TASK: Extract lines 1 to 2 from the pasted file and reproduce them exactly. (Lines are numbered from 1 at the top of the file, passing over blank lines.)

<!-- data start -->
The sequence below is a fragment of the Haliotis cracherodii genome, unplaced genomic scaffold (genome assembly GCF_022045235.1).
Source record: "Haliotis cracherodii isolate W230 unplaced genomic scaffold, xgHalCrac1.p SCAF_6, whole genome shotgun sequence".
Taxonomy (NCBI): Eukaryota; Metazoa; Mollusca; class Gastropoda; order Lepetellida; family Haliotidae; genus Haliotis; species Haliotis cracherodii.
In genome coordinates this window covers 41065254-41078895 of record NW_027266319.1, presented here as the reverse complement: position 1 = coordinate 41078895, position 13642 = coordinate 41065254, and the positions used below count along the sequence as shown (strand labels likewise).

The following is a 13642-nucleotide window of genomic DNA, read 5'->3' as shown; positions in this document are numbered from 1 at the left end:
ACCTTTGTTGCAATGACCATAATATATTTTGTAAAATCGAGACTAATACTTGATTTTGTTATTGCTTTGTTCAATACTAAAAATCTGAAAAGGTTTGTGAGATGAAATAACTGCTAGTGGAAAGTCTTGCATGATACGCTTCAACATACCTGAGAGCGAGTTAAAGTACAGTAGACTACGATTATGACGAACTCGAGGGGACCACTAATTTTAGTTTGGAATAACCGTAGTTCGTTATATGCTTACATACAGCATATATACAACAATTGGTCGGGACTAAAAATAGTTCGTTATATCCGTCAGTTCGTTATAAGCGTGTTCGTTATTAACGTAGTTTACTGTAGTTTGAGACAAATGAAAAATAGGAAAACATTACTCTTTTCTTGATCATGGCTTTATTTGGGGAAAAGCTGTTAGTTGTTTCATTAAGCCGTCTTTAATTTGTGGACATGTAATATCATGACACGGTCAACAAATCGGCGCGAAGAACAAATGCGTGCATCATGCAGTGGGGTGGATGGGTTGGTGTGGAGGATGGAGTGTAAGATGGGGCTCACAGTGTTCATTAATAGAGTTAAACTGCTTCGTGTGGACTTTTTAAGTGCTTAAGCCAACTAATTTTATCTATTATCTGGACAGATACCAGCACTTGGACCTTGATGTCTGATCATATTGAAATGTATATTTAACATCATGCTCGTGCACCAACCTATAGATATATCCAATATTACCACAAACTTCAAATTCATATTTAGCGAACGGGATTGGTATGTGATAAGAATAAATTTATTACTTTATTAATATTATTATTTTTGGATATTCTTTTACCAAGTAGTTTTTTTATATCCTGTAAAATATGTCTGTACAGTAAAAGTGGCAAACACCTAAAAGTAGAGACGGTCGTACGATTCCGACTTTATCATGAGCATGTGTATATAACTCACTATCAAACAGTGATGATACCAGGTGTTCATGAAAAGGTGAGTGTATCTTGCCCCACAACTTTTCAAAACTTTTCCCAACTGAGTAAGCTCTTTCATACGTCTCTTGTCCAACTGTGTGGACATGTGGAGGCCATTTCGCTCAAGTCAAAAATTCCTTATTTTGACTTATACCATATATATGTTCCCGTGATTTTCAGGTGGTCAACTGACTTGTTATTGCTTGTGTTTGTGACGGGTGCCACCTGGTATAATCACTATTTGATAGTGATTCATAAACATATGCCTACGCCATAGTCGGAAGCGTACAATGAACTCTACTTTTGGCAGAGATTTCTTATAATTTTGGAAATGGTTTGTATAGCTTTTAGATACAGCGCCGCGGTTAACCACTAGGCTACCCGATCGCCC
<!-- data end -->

The sequence below is a fragment of the Haliotis cracherodii genome, unplaced genomic scaffold (genome assembly GCF_022045235.1).
Source record: "Haliotis cracherodii isolate W230 unplaced genomic scaffold, xgHalCrac1.p SCAF_6, whole genome shotgun sequence".